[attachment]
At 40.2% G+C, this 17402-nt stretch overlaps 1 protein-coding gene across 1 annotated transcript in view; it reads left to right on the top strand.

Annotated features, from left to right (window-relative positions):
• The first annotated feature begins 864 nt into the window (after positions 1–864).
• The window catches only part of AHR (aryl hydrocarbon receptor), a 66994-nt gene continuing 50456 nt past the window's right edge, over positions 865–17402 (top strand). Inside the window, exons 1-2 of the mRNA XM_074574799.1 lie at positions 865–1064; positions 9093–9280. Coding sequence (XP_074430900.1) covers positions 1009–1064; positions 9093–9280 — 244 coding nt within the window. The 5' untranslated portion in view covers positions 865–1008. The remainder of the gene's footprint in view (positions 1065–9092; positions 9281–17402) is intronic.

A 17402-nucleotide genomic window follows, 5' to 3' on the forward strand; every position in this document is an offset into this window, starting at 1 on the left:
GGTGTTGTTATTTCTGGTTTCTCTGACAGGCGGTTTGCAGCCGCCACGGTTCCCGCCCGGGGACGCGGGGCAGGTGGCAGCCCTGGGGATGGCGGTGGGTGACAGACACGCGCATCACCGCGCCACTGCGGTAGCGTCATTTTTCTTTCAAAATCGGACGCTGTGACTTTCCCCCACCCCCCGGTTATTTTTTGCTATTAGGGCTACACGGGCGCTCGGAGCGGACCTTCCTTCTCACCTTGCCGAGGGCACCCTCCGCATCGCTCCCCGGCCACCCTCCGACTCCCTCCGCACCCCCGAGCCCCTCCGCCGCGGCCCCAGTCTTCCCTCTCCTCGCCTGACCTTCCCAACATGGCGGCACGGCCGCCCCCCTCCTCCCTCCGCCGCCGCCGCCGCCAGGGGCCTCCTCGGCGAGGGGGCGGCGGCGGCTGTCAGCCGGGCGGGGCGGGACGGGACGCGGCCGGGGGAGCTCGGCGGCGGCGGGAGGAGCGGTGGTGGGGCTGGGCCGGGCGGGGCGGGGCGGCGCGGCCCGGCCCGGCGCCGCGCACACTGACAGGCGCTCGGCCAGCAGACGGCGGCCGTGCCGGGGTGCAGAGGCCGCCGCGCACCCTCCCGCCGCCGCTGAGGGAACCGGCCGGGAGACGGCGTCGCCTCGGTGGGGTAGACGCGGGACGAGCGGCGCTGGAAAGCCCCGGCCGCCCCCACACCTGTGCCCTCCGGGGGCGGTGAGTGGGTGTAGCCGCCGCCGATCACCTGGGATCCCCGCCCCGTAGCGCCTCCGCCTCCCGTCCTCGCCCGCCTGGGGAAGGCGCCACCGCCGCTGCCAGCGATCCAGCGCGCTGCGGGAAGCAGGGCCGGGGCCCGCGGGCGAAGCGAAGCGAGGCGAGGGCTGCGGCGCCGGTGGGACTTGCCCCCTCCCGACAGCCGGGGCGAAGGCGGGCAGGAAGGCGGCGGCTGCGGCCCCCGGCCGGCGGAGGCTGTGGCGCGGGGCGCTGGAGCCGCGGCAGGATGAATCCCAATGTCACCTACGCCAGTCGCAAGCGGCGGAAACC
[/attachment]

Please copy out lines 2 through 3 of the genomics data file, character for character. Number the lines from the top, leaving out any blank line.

Annotated features, from left to right (window-relative positions):
• The first annotated feature begins 864 nt into the window (after positions 1–864).